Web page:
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Conforming text to an object

Participant ,
Jun 17, 2020

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I'd like to display the word, "HISTOGRAM," in the shape of a normal distribution.  Below is the kind of curve I'm thinking of.

Normal1.png

Combining this with the word using Illustrator's Envelope Distort yields the second image below, which is too distorted.  I think what I'm looking for is a way to just conform the tops of the letters to the curve, something like the first image below, except I'v just increased the size of each letter to approximate the effect.  In reality, the left side of the "H" should be lower than the right, the top of the "T" shouuld be slanted, rising from left to right. etc.  I realize there's a lot left unsaid in that "etc.," and I may have to just modify each letter by hand, but I thought I'd check here first to see if there's an easier way.  Thanks for any tips.

Histo1.jpg

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Correct answer by Doug A Roberts | Adobe Community Professional

Firstly, the shape you want isn't just the curve, it's this:

distribution1.png

Instead of using distort with an object, you might have a better result using distort with mesh. This example uses one row and two columns -- just pull the middle anchor point up:

 

distribution2.png

You still get a range of little distortions that meshes always seem to get. You might clean those up by expanding the distortion and using the Convert Anchor Point tool to make straight lines out of some curves -- like the 'A', for instance:

distribution3.png

This might then be good enough for your purposes. But the best, cleanest result is always from constructing guides and drawing the letterforms yourself.

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Conforming text to an object

Participant ,
Jun 17, 2020

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I'd like to display the word, "HISTOGRAM," in the shape of a normal distribution.  Below is the kind of curve I'm thinking of.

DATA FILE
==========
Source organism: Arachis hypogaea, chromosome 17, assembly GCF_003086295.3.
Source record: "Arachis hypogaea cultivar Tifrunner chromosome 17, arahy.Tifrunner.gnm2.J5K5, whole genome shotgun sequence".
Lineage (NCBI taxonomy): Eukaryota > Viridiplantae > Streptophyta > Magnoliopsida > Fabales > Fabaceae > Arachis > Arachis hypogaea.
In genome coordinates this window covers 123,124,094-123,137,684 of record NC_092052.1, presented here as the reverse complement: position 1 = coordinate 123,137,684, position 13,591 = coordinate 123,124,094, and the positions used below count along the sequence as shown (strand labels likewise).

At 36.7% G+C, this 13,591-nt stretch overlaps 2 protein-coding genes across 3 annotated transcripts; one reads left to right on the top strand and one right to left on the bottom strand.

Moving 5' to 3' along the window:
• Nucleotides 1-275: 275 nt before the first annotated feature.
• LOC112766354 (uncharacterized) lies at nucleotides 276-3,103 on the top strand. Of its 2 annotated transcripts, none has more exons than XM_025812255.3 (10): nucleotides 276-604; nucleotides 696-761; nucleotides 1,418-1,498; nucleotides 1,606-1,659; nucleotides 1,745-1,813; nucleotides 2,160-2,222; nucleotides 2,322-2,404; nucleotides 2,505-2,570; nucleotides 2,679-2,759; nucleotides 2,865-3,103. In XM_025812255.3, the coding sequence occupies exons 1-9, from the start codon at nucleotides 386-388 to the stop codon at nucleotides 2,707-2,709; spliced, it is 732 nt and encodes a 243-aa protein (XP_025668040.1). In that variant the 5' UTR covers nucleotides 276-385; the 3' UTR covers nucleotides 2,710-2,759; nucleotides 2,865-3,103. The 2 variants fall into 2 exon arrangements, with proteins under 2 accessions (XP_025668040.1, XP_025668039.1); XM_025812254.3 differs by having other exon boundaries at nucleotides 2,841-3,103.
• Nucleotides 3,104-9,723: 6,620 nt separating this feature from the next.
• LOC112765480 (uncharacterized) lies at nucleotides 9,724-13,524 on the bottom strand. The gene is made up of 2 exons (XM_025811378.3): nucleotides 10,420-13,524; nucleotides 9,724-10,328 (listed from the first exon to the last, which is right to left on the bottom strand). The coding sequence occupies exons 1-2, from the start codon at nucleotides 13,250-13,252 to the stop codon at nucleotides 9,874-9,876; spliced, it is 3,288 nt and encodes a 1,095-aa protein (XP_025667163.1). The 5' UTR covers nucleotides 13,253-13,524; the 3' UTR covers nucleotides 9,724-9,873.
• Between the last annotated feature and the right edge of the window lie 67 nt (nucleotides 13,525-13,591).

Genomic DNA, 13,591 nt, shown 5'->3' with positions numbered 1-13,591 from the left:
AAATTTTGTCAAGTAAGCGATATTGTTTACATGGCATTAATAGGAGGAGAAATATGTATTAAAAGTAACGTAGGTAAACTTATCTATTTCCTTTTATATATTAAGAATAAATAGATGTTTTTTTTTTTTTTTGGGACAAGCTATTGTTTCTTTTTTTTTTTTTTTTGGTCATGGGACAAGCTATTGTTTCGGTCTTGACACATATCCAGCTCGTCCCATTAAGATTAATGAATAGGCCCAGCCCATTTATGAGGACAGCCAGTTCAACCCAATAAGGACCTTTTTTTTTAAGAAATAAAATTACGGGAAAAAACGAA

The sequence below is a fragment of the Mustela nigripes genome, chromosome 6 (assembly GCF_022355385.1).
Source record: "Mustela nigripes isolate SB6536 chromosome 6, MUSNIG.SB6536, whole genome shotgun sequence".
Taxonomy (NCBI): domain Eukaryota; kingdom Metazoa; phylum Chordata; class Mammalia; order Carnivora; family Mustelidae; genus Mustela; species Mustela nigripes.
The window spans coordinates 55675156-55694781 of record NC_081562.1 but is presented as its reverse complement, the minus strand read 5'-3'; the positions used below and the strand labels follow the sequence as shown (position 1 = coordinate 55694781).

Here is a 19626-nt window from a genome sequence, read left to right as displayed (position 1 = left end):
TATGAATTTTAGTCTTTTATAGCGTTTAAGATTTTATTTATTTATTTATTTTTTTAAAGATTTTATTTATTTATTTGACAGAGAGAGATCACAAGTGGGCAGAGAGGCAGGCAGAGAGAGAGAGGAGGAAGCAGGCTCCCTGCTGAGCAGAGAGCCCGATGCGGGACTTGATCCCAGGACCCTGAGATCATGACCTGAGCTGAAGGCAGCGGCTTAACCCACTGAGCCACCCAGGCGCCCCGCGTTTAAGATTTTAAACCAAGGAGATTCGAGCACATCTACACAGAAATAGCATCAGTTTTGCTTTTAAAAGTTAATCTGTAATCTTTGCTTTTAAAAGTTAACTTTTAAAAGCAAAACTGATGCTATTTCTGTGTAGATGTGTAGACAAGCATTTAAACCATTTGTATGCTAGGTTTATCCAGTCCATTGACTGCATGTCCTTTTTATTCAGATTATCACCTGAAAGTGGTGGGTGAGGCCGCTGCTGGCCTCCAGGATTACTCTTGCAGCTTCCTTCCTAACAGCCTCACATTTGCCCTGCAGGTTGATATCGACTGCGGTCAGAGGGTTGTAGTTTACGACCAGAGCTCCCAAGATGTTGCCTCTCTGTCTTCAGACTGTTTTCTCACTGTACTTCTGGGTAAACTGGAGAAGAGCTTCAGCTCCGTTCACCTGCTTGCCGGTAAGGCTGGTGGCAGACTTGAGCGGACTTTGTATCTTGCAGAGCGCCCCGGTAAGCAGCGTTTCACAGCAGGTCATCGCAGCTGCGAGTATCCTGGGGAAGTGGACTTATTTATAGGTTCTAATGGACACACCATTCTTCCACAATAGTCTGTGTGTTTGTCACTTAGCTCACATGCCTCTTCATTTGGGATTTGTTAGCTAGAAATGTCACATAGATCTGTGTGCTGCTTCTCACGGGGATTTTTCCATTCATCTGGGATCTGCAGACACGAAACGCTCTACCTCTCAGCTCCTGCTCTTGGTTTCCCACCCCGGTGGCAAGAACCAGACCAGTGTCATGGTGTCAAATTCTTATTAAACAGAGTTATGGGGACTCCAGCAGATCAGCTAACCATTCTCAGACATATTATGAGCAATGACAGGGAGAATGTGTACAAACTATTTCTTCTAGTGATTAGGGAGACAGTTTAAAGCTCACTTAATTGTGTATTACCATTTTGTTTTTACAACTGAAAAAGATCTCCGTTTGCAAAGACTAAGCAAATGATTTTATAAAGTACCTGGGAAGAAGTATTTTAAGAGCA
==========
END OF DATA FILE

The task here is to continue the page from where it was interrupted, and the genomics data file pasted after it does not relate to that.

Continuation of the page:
Normal1.png

Combining this with the word using Illustrator's Envelope Distort yields the second image below, which is too distorted.  I think what I'm looking for is a way to just conform the tops of the letters to the curve, something like the first image below, except I'v just increased the size of each letter to approximate the effect.  In reality, the left side of the "H" should be lower than the right, the top of the "T" shouuld be slanted, rising from left to right. etc.  I realize there's a lot left unsaid in that "etc.," and I may have to just modify each letter by hand, but I thought I'd check here first to see if there's an easier way.  Thanks for any tips.

Histo1.jpg

Adobe Community Professional
Correct answer by Doug A Roberts | Adobe Community Professional

Firstly, the shape you want isn't just the curve, it's this:

distribution1.png

Instead of using distort with an object, you might have a better result using distort with mesh. This example uses one row and two columns -- just pull the middle anchor point up:

 

distribution2.png

You still get a range of little distortions that meshes always seem to get. You might clean those up by expanding the distortion and using the Convert Anchor Point tool to make straight lines out of some curves -- like the 'A', for instance:

distribution3.png

This might then be good enough for your purposes. But the best, cleanest result is always from constructing guides and drawing the letterforms yourself.

Topics

Draw and design, How to, Tools

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88

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Adobe Community Professional ,
Jun 18, 2020

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Firstly, the shape you want isn't just the curve, it's this:

distribution1.png

Instead of using distort with an object, you might have a better result using distort with mesh. This example uses one row and two columns -- just pull the middle anchor point up:

 

distribution2.png

You still get a range of little distortions that meshes always seem to get. You might clean those up by expanding the distortion and using the Convert Anchor Point tool to make straight lines out of some curves -- like the 'A', for instance:

distribution3.png

This might then be good enough for your purposes. But the best, cleanest result is always from constructing guides and drawing the letterforms yourself.

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Participant ,
Jun 18, 2020

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Excellent!  Thanks so much.

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